"When I became Doctor Who, I met him for the first time and he became my great mate. Even in his 70s, he was a man of 30 when he was surrounded by young people," he added.

Doctor Who number four, Tom Baker, said: "I am very sorry to hear the news." Although he had never actually worked with Pertwee, he was "a great admirer of such a stylish actor".

Actor and writer Bill Pertwee, Jon Pertwee's second cousin, said: "It's a sad loss to his family and to the business. He was an actor's actor. He was brilliant on radio - a great voices man. He was also marvellous on stage and television."

Comedian Ronnie Barker, who worked with Pertwee in the radio series The Navy Lark for nine years, said: "I thoroughly enjoyed working with him. It was always great fun and we had a lot of laughs. Jon was always very nattily dressed. He was certainly the smartest-looking Doctor Who."

Jon Pertwee was born in 1919 into a London theatrical family and was earmarked for show business almost from birth. His father Roland was a writer, his elder brother Michael became a screenwriter and playwright - and cousin Bill became the warden in Dad's Army.

He entered Rada in the mid-1930s and the principal, Kenneth Barnes, commented that he appeared to have no talent of any discernible kind. In the end-of-term thriller, he was asked to play not just the murder victim but the police inspector as well ... Noel Coward saw the production and remarked that they were the only two decent actors in it.

He was eventually asked to leave for allegedly writing rude words on the lavatory wall and was told he had no future in the theatre. Charles Laughton heartened him by saying that dismissal from Rada and some early repertory jobs were the best ways of becoming an actor.

His big break came during the war when, as a seaman, he met future radio comedian Eric Barker at the Admiralty, where they were reporting on the standards of naval broadcasting. He had just come off HMS Hood, which was sunk soon after, and decided working with Barker was better. Their partnership lasted five years.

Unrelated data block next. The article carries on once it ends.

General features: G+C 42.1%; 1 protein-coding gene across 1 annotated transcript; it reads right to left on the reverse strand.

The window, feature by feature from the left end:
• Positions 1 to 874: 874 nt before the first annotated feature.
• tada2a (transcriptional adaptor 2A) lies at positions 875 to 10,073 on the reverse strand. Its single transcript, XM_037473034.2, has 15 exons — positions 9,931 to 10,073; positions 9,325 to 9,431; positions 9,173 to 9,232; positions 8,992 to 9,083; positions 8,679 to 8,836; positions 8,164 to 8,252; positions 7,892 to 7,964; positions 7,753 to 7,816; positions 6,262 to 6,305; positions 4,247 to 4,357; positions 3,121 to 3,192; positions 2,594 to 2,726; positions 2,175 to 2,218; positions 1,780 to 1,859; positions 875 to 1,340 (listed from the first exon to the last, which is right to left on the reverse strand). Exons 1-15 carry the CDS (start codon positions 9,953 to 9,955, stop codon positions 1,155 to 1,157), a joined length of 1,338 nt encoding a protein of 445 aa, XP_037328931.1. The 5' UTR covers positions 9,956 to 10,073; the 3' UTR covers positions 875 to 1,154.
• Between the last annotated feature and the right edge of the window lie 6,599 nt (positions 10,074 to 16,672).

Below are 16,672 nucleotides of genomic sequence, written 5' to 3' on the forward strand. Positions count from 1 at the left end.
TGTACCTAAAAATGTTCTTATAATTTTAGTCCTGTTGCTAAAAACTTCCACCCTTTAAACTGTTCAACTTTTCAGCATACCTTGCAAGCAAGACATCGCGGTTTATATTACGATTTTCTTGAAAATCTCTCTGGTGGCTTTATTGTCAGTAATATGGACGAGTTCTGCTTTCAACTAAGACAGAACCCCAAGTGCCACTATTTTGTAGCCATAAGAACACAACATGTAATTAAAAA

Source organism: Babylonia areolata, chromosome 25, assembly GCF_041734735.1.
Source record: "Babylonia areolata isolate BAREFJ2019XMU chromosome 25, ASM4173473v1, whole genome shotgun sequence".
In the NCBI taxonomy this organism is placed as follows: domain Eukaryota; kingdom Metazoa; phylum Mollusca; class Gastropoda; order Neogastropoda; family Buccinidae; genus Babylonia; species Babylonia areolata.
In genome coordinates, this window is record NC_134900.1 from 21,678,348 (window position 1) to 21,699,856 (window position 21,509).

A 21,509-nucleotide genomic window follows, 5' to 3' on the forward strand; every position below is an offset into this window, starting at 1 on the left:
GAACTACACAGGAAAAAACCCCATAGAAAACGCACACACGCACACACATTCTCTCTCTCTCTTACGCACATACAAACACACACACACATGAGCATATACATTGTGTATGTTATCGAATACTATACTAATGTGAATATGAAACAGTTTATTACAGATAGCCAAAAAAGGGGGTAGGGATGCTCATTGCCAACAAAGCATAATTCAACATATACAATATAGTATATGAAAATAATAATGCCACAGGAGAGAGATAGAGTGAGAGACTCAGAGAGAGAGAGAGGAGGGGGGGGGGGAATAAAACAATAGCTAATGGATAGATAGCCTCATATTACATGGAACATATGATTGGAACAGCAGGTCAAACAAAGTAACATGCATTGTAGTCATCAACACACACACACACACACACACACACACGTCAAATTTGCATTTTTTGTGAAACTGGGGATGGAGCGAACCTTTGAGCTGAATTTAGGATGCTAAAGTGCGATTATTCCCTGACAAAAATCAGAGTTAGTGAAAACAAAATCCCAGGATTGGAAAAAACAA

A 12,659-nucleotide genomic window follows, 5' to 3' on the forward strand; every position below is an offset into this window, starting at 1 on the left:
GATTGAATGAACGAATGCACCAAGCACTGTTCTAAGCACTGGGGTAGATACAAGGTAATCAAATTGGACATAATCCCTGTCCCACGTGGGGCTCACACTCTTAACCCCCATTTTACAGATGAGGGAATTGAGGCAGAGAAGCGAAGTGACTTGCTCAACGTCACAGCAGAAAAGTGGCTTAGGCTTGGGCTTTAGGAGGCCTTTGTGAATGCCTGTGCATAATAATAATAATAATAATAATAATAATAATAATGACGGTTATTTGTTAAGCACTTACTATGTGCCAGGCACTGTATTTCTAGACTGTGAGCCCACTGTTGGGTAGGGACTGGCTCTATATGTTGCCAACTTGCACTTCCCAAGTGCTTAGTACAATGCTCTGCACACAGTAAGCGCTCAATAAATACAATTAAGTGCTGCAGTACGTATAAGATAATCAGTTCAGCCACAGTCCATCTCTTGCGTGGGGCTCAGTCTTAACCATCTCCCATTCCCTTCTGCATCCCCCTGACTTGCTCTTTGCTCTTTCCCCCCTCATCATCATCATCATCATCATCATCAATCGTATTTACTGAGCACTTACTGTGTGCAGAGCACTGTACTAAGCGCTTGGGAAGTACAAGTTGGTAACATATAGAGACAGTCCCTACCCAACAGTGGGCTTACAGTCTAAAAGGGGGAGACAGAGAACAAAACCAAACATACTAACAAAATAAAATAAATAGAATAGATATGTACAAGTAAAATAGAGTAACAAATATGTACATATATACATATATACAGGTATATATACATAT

His comic role in radio's The Navy Lark aboard the lunatic HMS Troutbridge lasted more than 20 years and established him as a household favourite. Later came many films, such as Carry On Cleo and Carry On Screaming, Murder At The Windmill and One Of Our Dinosaurs Is Missing, and tours of variety theatres.

He was a master of dialect and such a good mimic he could be cast in almost any comic role.

He was married twice, the first time in 1955 to Upstairs Downstairs actress Jean Marsh. The marriage did not last and he later married Inge, the daughter of a German Government Minister he met on holiday. They lived in Barnes, west London.

GRAPHIC: Pertwee as himself, a man who lived life to the full.; As Worzel Gummidge, the scarecrow that came to life.; As Doctor Who: "I'm very much afraid I'm rather a cult figure."

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  • APA 6th ed.: Laing, Allan (1996-05-21). Entertainment world pays tribute to the man who was probably the best Dr Who of all. The Herald p. 7.
  • MLA 7th ed.: Laing, Allan. "Entertainment world pays tribute to the man who was probably the best Dr Who of all." The Herald [add city] 1996-05-21, 7. Print.
  • Chicago 15th ed.: Laing, Allan. "Entertainment world pays tribute to the man who was probably the best Dr Who of all." The Herald, edition, sec., 1996-05-21
  • Turabian: Laing, Allan. "Entertainment world pays tribute to the man who was probably the best Dr Who of all." The Herald, 1996-05-21, section, 7 edition.
  • Wikipedia (this article): <ref>{{cite news| title=Entertainment world pays tribute to the man who was probably the best Dr Who of all | url= | work=The Herald | pages=7 | date=1996-05-21 | via=Doctor Who Cuttings Archive | accessdate=16 April 2024 }}</ref>